We know chilies as the wonderful, spicy peppers in some of our favourite dishes from around the world. But for everything we know about chillies, there’s still plenty more to learn. Wow your dinner guests with your extensive knowledge of the world’s hottest plant.
CHILLIES AND COLUMBUS
The first westerner to discover chillies was none other than Christopher Columbus. He named the plants “peppers” because their spicy flavour was similar to that of black pepper – a very valuable commodity of the time. Once chillies arrived in Europe, much like black pepper, they were highly sought after and often used as a form of currency.
CHILLIES AND THE BODY
Chillies are known to create a sense of euphoria when eaten. The peppers create a burning sensation in the mouth, and the human brain understands that burn as pain – causing the body to release feel-good chemicals like endorphins and dopamine.
CHILLIES AND CAPSAICIN
Chillies vary in heat depending on how much of the compound capsaicin is present in each chilli. While delicious to eat in small amounts, a highly concentrated dose of capsaicin can be used as a weapon – in the form of pepper spray.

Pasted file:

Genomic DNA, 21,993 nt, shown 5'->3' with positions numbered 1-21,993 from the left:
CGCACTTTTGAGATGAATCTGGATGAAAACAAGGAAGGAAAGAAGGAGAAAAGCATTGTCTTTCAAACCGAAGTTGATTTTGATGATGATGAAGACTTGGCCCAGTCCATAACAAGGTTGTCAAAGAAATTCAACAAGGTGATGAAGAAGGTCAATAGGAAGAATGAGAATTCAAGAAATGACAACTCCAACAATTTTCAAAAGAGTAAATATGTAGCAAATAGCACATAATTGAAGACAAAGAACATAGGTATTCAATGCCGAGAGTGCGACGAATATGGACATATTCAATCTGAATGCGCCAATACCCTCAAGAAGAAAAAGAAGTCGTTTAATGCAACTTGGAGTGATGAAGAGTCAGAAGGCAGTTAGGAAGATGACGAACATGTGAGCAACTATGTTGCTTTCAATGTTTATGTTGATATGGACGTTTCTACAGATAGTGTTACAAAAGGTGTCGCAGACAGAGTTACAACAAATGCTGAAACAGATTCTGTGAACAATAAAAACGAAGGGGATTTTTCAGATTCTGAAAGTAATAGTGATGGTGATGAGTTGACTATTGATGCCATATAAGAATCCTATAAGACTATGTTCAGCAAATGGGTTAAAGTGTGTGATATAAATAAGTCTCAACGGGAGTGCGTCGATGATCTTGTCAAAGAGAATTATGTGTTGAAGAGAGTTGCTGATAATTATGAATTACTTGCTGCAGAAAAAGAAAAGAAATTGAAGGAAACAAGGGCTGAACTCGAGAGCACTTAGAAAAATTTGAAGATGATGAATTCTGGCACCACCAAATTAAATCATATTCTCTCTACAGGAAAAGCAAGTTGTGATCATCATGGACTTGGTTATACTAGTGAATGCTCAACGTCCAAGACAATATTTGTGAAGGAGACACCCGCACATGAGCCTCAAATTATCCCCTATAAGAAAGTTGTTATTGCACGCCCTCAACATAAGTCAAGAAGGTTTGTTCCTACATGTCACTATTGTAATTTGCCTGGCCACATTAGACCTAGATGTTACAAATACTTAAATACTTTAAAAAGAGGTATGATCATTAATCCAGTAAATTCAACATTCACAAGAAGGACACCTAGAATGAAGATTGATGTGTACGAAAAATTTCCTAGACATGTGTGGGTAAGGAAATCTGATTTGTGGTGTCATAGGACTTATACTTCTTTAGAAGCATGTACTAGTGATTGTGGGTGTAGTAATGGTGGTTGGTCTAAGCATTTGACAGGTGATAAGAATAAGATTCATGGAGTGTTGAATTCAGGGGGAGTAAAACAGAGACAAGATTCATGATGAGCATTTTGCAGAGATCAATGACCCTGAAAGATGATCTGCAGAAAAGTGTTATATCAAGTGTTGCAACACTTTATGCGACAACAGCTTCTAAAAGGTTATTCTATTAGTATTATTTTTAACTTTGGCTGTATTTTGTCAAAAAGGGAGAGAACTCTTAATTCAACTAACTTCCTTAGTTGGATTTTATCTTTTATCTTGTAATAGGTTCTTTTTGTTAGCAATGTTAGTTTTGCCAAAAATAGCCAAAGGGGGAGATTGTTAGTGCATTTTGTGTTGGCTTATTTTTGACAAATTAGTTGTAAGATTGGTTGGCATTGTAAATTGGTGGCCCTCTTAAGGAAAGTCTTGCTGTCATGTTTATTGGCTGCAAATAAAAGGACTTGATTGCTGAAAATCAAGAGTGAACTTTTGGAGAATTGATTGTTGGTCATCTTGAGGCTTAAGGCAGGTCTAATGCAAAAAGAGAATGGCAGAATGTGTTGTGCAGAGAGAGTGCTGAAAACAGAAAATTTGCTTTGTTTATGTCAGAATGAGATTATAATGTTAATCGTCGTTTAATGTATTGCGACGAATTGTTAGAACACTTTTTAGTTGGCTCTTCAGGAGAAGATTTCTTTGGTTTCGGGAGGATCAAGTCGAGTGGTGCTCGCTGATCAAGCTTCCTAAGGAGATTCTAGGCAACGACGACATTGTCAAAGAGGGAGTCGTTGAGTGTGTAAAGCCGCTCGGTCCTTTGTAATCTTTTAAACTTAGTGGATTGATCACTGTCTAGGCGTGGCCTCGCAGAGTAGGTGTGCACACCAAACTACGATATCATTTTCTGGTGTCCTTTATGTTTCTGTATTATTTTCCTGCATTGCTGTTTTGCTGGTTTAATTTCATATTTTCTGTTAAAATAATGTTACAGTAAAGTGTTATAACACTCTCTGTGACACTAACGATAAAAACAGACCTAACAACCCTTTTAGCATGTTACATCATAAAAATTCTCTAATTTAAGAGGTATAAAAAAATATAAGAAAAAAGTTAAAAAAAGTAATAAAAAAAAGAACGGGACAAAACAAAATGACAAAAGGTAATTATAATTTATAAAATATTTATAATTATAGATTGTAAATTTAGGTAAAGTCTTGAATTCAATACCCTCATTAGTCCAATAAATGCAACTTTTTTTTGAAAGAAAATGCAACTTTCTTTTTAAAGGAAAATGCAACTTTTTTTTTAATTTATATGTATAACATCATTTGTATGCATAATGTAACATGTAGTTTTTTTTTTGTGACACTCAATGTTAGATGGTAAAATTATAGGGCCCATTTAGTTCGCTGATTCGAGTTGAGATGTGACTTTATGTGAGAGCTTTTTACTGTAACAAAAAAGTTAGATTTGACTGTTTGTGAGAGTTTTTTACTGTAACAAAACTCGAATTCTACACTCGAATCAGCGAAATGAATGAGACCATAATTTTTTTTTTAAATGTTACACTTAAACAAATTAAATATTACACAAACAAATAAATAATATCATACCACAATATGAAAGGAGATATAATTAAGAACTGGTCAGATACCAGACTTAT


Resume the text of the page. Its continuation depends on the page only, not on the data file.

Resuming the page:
CHILLIES AND THE SCOVILLE SCALE
The heat of a chilli is measured against the Scoville Scale, which aims to identify the capsaicin content of each chilli strain. There is often doubt about the accuracy of such a scale because it is dependent on a taste test. Not every person experiences heat in the same way and so the scale is often far too subjective. However, the Scoville Scale is all we have for now and it rates the world’s hottest chilli as the Carolina Reaper, at 1.4 million to 2.2 million Scoville Heat Units. With pepper sprays starting at 2 million Scoville Heat Units, it’s clear why the Carolina Reaper can scare off even the fiercest chilli lovers.
CHILLIES AND THEIR SEEDS
It’s a common misconception that the heat of a chilli comes from its seeds. The highest concentration of capsaicin is actually found in the white flesh of the chilli, where the seeds are attached. Being in constant contact with the white flesh transfers the heat onto the seeds, making it seem as though the seeds have all the heat.